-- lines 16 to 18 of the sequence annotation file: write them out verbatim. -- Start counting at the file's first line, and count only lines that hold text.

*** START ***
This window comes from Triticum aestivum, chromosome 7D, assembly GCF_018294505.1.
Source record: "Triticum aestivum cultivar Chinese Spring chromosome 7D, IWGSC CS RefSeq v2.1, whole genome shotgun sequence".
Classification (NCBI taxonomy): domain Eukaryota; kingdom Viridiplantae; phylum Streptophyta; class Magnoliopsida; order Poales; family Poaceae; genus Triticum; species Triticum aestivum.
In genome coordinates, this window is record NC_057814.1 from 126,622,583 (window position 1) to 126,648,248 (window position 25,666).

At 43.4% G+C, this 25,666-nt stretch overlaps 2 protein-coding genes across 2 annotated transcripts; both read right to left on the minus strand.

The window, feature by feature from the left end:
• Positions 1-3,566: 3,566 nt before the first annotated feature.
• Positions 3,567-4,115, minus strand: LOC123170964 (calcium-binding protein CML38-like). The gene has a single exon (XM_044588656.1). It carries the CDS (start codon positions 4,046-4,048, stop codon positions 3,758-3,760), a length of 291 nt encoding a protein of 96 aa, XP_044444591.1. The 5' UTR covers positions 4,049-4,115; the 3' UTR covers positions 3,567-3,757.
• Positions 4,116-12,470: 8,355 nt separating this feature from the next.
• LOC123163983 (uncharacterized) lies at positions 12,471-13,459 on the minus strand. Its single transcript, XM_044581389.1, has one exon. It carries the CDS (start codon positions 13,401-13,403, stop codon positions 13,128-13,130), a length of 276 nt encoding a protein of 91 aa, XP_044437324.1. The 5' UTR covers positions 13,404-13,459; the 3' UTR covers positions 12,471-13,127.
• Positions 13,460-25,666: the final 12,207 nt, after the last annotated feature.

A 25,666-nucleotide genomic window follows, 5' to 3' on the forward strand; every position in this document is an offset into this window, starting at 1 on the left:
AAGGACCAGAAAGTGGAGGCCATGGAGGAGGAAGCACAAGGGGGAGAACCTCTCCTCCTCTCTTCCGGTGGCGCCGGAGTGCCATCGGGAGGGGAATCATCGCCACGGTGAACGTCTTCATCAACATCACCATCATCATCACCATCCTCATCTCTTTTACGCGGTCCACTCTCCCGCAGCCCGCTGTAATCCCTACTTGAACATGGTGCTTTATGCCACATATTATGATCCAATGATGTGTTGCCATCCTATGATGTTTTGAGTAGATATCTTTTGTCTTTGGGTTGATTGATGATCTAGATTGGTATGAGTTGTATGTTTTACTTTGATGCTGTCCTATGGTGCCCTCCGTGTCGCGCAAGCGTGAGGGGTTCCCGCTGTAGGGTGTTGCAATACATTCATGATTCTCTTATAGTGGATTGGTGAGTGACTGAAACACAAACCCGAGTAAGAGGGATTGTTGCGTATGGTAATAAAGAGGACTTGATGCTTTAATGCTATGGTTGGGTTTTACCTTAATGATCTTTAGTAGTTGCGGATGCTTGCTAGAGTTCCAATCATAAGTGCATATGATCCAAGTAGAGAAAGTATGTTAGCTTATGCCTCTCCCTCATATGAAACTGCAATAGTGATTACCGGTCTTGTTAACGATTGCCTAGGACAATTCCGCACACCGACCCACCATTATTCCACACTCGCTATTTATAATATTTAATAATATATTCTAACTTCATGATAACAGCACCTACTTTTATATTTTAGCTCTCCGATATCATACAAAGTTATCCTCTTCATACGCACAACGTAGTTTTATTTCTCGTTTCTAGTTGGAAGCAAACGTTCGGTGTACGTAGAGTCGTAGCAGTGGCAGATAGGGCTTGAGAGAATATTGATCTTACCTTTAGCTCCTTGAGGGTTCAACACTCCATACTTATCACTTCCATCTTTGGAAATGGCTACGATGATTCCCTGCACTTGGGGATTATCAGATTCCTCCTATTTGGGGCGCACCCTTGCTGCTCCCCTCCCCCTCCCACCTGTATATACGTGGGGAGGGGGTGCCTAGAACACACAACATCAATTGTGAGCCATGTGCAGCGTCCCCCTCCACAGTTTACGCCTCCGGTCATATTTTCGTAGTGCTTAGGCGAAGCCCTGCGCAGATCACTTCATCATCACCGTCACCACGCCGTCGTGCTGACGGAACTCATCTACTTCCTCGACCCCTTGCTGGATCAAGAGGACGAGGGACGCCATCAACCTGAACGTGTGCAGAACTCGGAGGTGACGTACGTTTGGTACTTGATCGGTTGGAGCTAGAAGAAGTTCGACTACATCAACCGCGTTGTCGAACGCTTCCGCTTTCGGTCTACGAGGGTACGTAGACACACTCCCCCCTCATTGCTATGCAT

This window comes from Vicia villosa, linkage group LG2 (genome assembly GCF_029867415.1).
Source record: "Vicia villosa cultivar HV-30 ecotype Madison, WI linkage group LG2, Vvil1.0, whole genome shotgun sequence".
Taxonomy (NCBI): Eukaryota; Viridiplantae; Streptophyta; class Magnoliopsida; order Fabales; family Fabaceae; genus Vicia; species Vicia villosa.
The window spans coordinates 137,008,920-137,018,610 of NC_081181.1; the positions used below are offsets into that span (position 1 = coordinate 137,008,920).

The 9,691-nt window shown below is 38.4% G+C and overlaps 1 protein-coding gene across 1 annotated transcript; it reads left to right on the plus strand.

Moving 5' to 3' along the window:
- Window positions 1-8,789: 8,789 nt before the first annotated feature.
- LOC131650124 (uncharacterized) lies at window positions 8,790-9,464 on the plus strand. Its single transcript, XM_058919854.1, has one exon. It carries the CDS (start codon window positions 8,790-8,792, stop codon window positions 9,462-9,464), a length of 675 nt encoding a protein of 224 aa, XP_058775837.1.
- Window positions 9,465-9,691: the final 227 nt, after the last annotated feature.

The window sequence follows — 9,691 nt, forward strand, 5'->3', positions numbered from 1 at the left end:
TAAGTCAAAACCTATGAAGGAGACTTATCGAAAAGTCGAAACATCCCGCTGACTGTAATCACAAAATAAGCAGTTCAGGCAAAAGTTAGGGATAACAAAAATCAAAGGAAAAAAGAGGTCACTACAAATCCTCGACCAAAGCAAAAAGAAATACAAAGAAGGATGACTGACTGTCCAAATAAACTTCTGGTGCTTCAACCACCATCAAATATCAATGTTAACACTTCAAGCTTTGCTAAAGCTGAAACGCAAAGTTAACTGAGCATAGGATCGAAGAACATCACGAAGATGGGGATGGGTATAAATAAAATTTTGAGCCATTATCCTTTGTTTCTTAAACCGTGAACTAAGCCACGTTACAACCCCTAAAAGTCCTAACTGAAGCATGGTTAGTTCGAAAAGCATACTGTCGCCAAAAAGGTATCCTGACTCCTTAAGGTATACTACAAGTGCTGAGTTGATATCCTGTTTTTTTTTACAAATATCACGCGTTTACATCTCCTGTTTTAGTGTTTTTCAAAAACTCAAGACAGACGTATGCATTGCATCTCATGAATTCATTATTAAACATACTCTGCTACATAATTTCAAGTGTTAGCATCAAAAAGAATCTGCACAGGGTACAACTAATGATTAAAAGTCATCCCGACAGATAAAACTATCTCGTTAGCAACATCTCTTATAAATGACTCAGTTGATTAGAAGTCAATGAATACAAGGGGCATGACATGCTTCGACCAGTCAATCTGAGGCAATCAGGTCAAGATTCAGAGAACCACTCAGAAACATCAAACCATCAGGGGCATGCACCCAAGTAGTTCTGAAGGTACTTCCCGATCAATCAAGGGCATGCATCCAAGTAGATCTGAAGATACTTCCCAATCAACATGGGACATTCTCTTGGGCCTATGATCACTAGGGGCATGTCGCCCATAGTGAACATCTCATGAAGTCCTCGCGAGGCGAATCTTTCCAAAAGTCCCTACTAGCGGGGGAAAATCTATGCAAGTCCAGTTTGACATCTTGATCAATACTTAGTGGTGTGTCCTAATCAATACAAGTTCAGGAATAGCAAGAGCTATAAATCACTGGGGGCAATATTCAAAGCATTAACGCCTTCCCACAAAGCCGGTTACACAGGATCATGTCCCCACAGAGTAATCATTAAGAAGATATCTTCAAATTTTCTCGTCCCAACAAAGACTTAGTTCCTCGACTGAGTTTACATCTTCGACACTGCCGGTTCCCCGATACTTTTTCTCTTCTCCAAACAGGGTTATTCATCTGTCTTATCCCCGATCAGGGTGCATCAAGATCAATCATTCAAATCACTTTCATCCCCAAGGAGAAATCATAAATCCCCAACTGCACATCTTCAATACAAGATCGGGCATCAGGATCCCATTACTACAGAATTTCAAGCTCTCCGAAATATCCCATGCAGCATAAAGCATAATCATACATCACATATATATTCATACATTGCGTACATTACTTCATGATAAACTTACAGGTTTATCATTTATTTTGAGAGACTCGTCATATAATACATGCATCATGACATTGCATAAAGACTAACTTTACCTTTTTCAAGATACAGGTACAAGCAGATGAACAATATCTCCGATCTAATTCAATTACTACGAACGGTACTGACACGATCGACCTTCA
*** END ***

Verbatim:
Taxonomy (NCBI): Eukaryota; Viridiplantae; Streptophyta; class Magnoliopsida; order Fabales; family Fabaceae; genus Vicia; species Vicia villosa.
The window spans coordinates 137,008,920-137,018,610 of NC_081181.1; the positions used below are offsets into that span (position 1 = coordinate 137,008,920).

The 9,691-nt window shown below is 38.4% G+C and overlaps 1 protein-coding gene across 1 annotated transcript; it reads left to right on the plus strand.